Gallery: Rotterdam’s Solar-Powered Floating Pavilion is an Experimental...

Photo © Ana Lisa Alperovich for Inhabitat
 
A realistic innovative approach to prepare for difficult times ahead, we will soon be able to admire real floating sustainable districts in this Dutch futuristic city.

Aiming to be the World Capital of CO2 by reducing fifty per cent its carbon emissions, Rotterdam has ambitious plans to adapt to rising sea levels. The idea is to build a community of floating homes, and this charming Floating Pavilion is their first prototype, presently used for exhibitions and events. The innovative pavilion meets an increasing demand for climate-proof shelters that are as flexible and self-sufficient as possible.

An initiative of Rotterdam Climate Proof, the bubbles were commissioned to a collaborative and local design team from Deltasync and PublicDomain Architects. Constructed by Dura Vermeer, the floating hemispheres are 40 foot tall and the total floor area is the size of four tennis courts. The translucent shelter is made from a strong, anti-corrosive plastic called ETFE, which is 100 times lighter than glass and therefore ideal for a floating structure.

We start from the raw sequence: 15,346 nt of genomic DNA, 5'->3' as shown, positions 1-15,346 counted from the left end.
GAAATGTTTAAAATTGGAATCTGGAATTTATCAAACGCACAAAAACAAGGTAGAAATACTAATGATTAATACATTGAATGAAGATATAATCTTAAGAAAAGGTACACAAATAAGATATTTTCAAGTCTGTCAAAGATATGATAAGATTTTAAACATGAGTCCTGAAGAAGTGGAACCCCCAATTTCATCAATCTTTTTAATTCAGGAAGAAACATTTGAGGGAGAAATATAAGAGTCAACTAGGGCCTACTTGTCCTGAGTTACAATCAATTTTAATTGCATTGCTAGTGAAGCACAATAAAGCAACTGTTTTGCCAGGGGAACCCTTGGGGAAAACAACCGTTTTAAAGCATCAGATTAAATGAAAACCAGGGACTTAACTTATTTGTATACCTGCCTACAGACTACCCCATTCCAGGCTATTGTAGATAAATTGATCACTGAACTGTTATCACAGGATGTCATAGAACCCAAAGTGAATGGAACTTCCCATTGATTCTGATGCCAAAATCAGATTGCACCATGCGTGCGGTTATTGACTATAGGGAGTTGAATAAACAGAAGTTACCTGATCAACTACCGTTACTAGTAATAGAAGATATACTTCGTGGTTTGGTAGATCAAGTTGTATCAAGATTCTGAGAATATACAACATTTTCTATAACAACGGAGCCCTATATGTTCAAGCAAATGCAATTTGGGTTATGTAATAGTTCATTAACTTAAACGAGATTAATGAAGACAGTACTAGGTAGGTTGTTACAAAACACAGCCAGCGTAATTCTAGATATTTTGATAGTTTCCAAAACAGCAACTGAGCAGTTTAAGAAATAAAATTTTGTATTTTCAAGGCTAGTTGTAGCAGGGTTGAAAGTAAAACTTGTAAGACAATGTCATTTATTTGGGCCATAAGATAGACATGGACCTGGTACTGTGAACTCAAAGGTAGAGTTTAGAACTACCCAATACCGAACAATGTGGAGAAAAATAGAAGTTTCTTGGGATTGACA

The shelter’s heating and air conditioning systems rely on solar energy and surface water and the systems are only used in areas of the structure where they are specifically required. The pavilion also purifies its own water to use in the toilets and whatever is left can be discharged back into the water with no negative impact. Until 2015, the pavilion will be moored within Rijnhaven, a great location because of its calm waters and easy accessibility.

Rotterdam has plans to build floating urban districts–for living, shopping, working and recreating on the water–and of the 13,000 climate-proof homes planned by 2040, 1,200 of them will be on water. A realistic innovative approach to prepare for difficult times ahead, we will soon be able to admire real floating sustainable districts in this Dutch futuristic city.

+ Floating Pavilion

Lead Photo © Jason Sedar

Photos © Ana Lisa Alperovich for Inhabitat

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